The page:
ATHENS, Ohio Pterosaurs, which emerged as the first flying vertebrates during the age of dinosaurs, could grow as large as an airplane but soared through the skies with ease. New research suggests that a specialized brain and inner ear structure helped these ancient reptiles to fly and target their prey, a finding that could give scientists insight into the evolution of the brain and visual system.
Compared to modern reptiles such as alligators and lizards, pterosaurs -- commonly known as pterodactyls -- had a complicated neural system that allowed them to make deft use of massive wings and adapt to an airborne lifestyle, said Lawrence Witmer, an associate professor of anatomy in Ohio University's College of Osteopathic Medicine and lead author of the study, which will be published in the Oct. 30 issue of the journal Nature.
"These comparisons generally inform us about the rigors of flight and how animals make it work," said Witmer, whose research is funded by the National Science Foundation.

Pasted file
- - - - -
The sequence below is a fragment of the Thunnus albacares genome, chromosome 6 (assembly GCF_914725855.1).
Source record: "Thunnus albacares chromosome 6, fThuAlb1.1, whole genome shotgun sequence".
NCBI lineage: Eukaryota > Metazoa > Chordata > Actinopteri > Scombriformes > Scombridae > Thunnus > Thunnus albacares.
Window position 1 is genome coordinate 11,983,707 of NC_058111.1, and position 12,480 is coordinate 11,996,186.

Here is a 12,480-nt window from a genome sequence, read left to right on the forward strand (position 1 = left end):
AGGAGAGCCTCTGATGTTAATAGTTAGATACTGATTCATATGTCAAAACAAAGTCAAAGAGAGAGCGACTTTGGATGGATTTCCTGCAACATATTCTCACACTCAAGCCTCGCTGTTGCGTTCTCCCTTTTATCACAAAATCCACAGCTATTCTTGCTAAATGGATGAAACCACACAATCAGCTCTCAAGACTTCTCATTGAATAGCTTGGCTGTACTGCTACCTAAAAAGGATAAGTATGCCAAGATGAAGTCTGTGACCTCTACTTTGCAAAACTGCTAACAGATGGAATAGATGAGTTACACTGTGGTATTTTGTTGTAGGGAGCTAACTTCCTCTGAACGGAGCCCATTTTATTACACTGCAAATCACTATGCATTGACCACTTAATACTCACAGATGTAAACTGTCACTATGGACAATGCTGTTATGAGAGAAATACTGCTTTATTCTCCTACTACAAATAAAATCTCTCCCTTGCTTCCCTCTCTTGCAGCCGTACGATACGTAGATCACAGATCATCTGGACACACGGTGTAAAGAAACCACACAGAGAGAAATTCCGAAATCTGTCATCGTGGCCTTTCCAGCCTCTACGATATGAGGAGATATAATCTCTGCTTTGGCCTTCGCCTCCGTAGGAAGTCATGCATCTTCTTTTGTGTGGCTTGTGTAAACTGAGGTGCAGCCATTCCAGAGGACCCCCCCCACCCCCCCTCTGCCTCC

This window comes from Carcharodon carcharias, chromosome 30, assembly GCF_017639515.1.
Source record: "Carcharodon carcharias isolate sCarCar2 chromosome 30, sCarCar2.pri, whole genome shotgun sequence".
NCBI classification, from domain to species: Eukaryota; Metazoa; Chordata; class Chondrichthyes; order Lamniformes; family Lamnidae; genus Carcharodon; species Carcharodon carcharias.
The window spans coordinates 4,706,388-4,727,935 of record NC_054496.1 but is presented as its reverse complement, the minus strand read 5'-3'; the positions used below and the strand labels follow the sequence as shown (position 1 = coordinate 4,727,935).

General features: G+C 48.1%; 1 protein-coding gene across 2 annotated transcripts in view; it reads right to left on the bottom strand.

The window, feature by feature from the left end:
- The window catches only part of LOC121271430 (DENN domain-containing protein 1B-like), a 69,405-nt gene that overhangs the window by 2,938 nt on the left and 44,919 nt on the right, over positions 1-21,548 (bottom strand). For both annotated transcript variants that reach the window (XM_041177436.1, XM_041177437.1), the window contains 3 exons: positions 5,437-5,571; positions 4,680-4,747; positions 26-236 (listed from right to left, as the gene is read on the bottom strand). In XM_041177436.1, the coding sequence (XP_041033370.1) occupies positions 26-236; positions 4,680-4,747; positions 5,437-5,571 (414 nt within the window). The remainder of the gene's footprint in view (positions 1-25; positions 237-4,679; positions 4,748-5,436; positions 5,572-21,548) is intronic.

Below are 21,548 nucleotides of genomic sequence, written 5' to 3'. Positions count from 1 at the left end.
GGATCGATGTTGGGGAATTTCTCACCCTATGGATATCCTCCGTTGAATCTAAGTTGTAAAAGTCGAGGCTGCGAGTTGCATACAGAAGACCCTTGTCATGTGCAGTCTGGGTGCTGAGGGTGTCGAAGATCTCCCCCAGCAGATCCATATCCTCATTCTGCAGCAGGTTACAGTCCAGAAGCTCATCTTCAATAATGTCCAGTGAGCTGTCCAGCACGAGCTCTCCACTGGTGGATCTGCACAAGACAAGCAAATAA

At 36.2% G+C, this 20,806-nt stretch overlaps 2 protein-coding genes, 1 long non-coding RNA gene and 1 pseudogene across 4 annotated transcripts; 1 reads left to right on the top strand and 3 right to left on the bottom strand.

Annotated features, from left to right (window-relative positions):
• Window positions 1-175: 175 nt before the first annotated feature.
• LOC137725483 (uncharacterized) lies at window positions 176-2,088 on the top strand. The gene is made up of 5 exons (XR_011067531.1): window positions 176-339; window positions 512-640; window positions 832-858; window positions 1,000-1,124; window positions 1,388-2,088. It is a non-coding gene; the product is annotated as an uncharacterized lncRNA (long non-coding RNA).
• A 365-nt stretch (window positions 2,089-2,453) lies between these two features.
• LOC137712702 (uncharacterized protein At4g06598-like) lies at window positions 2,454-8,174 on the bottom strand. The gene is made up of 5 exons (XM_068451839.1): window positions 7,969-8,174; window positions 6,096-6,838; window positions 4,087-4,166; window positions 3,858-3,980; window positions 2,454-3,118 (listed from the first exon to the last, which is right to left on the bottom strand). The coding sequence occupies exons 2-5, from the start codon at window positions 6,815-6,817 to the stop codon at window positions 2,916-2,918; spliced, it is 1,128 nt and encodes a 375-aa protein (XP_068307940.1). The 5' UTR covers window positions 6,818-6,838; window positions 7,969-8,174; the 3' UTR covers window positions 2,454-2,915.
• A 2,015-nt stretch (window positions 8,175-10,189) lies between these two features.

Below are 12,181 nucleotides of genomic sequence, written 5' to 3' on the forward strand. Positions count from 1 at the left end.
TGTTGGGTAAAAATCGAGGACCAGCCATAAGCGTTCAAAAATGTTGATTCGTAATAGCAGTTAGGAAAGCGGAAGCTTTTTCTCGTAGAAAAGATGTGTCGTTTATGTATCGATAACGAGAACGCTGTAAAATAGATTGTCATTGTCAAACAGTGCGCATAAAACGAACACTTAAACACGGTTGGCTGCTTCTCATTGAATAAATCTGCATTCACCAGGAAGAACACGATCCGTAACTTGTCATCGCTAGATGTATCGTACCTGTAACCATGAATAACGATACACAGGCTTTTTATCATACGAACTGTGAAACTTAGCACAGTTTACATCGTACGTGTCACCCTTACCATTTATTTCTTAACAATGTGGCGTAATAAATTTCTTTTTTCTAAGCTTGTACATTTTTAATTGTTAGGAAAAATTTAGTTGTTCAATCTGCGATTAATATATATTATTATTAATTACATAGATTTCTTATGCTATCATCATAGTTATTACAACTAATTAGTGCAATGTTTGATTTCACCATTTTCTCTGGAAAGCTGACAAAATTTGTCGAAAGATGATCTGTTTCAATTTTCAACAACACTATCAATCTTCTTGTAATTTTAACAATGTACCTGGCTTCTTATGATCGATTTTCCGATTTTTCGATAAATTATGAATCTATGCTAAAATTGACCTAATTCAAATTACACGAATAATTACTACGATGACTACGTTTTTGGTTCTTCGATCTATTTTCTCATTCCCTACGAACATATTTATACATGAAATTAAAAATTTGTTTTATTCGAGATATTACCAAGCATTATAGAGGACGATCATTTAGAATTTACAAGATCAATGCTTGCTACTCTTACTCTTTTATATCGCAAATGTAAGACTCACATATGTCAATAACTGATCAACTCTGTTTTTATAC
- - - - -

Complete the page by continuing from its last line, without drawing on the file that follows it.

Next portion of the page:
Fossils of pterosaurs, which lived during the Mesozoic Era, are rare and often badly crushed. But Witmer's colleagues recently obtained nearly intact skulls of Rhamphorhynchus, a small species with a 3-foot wingspan and 4-inch-long skull that lived 150 million years ago in what is now Germany, and Anhanguera, a larger creature with a 14-foot wingspan and a 20-inch skull that lived 115 million years ago in what is now Brazil. Sankar Chatterjee of Texas Tech University and Jonathan Franzosa and Timothy Rowe of the University of Texas ran the skulls through a high-resolution CT scanner. Witmer and the Texas collaborators used the scans and sophisticated computer graphics software to reconstruct the brain cavity and inner ear canals. The scientists compared the scans to alligators and birds, which are the closest living relatives of pterosaurs.
"Pterosaurs and birds developed flight independently, but they're fairly closely related--birds are dinosaurs and pteroPage: 1 2 3 Related biology news :1
Contact: Andrea Gibson
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